A damning article released by Buzzfeed claims that Michael Cohen lied about the Trump organization’s dealings regarding a property deal in Russia, at the direct behest of the president himself. The story was picked up and spread across the fertile soil of the legacy media in hopes of producing a crop worthy of impeachment. Until it was denied by someone who many regard to be a reliable source.
Just hours after the story came out, Special Counsel Robert Mueller’s office released a statement casting doubt on the veracity of the sources and the accuracy of the assessment. To call this move merely unprecedented is to diminish the reality of what has happened. Is this a signal that the Mueller investigation is reaching a conclusion? Or is it more smoke and mirrors designed to set a trap for the president?
Perhaps unsurprisingly, Buzzfeed’s grand exposé is attributed to two “anonymous sources,” a method of reporting that has become far more prevalent in the Trump age. The most damaging claim made is that Donald Trump directly instructed Cohen, his former attorney, to lie to Congress under oath about the depth of his involvement in the construction of a Trump Tower building in Moscow.
A number of news organizations followed up on this claim, prefacing their own stories with the words “if true,” which is likely to become the most notable phrase of 2019. The use of this term allows reporters to engage in unchecked speculation and salacious gossip on the premise that they are writing hypothetically. It is the tool of the lazy and the cowardly.
Hot on the heels of this damaging article, Peter Carr, spokesperson for Mueller’s office, released a statement casting heavy doubts on the veracity of Buzzfeed’s claims:
“BuzzFeed’s description of specific statements to the Special Counsel’s Office, and characterization of documents and testimony obtained by this office, regarding Michael Cohen’s Congressional testimony are not accurate.”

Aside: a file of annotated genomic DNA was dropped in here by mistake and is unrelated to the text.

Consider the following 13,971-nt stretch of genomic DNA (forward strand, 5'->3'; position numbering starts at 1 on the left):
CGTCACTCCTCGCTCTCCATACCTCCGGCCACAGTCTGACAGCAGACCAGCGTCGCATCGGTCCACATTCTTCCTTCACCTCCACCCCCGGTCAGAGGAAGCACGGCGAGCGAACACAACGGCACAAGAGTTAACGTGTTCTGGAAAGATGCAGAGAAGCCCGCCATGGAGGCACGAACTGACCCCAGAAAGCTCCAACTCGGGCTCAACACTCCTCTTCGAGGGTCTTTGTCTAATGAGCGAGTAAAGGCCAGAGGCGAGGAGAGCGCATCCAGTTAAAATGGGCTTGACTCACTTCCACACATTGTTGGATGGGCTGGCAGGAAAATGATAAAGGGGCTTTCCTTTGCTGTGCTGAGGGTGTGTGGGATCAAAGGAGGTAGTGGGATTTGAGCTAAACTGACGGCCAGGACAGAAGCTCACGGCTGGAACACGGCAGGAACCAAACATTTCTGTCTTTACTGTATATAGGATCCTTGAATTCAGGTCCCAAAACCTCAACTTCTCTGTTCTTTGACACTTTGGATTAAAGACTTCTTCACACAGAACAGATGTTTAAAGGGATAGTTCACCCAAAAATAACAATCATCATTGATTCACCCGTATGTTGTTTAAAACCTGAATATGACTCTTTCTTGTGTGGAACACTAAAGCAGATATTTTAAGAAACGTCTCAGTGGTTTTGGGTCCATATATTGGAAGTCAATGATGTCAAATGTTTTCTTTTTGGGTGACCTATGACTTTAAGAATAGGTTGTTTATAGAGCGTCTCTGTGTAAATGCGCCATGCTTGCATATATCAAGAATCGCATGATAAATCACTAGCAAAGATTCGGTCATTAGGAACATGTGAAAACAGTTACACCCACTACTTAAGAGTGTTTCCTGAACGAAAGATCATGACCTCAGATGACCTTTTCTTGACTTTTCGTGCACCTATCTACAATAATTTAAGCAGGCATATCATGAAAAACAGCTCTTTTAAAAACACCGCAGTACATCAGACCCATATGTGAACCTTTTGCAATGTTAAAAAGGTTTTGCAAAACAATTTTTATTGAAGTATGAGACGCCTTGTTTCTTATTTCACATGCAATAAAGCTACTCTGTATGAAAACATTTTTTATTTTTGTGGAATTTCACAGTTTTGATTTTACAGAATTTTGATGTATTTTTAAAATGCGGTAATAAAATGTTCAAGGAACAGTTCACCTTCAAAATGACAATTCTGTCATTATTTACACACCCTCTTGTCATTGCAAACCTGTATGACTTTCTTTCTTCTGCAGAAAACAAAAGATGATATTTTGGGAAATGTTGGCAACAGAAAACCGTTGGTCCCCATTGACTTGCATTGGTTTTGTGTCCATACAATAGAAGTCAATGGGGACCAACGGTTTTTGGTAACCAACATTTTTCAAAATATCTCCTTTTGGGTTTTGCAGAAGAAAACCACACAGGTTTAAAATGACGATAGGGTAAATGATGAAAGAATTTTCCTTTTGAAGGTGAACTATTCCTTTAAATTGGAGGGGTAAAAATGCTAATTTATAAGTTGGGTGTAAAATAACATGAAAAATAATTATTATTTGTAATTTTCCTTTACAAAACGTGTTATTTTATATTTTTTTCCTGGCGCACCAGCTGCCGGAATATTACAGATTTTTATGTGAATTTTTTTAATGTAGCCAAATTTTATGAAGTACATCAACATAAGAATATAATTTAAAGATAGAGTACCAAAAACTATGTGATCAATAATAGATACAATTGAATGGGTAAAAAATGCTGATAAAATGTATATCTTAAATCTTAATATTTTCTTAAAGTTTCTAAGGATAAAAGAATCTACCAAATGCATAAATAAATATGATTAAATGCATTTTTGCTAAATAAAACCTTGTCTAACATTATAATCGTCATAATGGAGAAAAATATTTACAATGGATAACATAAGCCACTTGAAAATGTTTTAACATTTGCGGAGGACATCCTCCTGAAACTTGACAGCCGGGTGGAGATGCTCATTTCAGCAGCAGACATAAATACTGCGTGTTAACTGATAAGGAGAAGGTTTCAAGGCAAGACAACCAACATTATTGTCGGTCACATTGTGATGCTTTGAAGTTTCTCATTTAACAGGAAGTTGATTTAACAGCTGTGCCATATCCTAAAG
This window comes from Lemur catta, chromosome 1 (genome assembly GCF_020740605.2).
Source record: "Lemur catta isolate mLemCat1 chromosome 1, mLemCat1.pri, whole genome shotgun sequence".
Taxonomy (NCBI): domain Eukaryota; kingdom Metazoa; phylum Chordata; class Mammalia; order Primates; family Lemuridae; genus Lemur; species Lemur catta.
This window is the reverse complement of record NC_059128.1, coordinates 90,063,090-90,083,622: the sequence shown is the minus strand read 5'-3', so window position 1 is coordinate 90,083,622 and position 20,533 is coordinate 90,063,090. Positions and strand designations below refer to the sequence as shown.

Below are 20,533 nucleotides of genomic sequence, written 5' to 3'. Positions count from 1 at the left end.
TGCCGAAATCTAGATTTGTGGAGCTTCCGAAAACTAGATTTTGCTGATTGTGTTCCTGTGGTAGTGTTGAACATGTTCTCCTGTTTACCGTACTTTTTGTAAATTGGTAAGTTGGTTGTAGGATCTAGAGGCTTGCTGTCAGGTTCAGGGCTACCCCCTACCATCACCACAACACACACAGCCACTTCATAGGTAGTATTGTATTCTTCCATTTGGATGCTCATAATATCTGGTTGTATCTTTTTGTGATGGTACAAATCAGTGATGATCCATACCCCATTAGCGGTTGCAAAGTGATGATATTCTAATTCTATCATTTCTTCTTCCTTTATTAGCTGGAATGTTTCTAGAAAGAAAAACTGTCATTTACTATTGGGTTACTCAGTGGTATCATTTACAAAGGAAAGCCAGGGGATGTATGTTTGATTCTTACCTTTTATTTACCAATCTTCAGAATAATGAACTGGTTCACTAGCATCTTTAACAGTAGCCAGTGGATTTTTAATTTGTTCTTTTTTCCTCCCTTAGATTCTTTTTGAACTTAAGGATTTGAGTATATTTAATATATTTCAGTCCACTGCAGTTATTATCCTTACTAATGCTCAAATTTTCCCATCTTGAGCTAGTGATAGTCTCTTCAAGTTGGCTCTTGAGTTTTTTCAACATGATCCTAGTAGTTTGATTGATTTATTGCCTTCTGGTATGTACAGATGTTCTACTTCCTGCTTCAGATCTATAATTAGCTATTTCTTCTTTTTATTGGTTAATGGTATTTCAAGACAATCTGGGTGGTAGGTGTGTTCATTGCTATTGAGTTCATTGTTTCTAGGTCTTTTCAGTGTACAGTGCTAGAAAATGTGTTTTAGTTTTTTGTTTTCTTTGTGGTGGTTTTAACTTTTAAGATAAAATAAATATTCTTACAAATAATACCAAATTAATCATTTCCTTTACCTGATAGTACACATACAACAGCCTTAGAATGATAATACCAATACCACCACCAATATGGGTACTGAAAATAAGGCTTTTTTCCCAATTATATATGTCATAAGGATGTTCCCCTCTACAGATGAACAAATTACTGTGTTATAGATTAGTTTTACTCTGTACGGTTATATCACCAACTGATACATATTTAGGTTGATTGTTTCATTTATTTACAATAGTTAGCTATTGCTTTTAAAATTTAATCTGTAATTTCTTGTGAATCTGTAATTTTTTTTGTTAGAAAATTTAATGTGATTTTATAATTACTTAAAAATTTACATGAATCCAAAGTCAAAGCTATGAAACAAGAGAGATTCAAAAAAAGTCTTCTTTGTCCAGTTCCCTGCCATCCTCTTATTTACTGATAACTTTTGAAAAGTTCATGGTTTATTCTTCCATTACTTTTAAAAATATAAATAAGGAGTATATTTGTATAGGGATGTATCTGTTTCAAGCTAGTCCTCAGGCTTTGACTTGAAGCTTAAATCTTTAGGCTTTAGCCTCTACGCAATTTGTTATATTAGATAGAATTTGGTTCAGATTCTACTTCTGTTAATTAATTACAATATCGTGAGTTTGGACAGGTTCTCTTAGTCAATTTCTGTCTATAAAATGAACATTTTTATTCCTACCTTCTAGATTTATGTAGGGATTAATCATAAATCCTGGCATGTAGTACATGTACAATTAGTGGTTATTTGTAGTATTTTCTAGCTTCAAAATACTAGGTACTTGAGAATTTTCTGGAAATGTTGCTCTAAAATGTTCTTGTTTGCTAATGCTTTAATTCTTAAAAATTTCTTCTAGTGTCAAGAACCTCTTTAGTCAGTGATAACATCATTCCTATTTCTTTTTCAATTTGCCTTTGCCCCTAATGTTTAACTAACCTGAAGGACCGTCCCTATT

What begins now is the media “interpretation.”
Several Democrat lawmakers had already used the article as yet another excuse to call for the impeachment of President Trump; media outlets had already cast their predictions that this would be the smoking gun in what appears an otherwise fruitless investigation. They had already backed their pony … and now had to follow through.
What is “is”?
On MSNBC, Chris Matthews took it upon himself to make clear the term “inaccurate” does not mean false. In what may turn out to be one of the finest examples of doublethink this week, he said:
“It doesn’t mean it’s not true, it means … in certain iotas, it wasn’t quite true.”
Matthews also took the opportunity to suggest that Mueller’s office may have released their denial to cover up losing control over the corroborating documents.
The thrust of the Buzzfeed article, the main plank on which its credibility rests, is the claim that there are documents or messages that confirm Trump expressly ordered Cohen to lie about the timing of the Moscow deal. It is exactly this evidence of which Mueller’s office seems to be denying the existence.
Buzzfeed has managed to achieve two things with their latest attempt at journalism. First, they have discredited themselves as a news organization that can be relied upon (so little change there), and second, they have cast further doubt on the outcome of the special counsel’s final report.
While many had long hoped that Mueller’s investigation would lead to the eventual removal of Donald Trump from office, the fact that his spokesman is now fact-checking media groups could signify that they are about to wrap it all up and call it a day. Loose threads such as the “corroborating evidence” cited by Buzzfeed would cast doubts that Mueller had done a thorough job … and Mueller has a reputation to protect.
UPDATE: Buzzfeed is doubling down on its allegations:
“In response to the statement tonight from the Special Counsel’s spokesman: We stand by our reporting and the sources who informed it, and we urge the Special Counsel to make clear what he’s disputing.”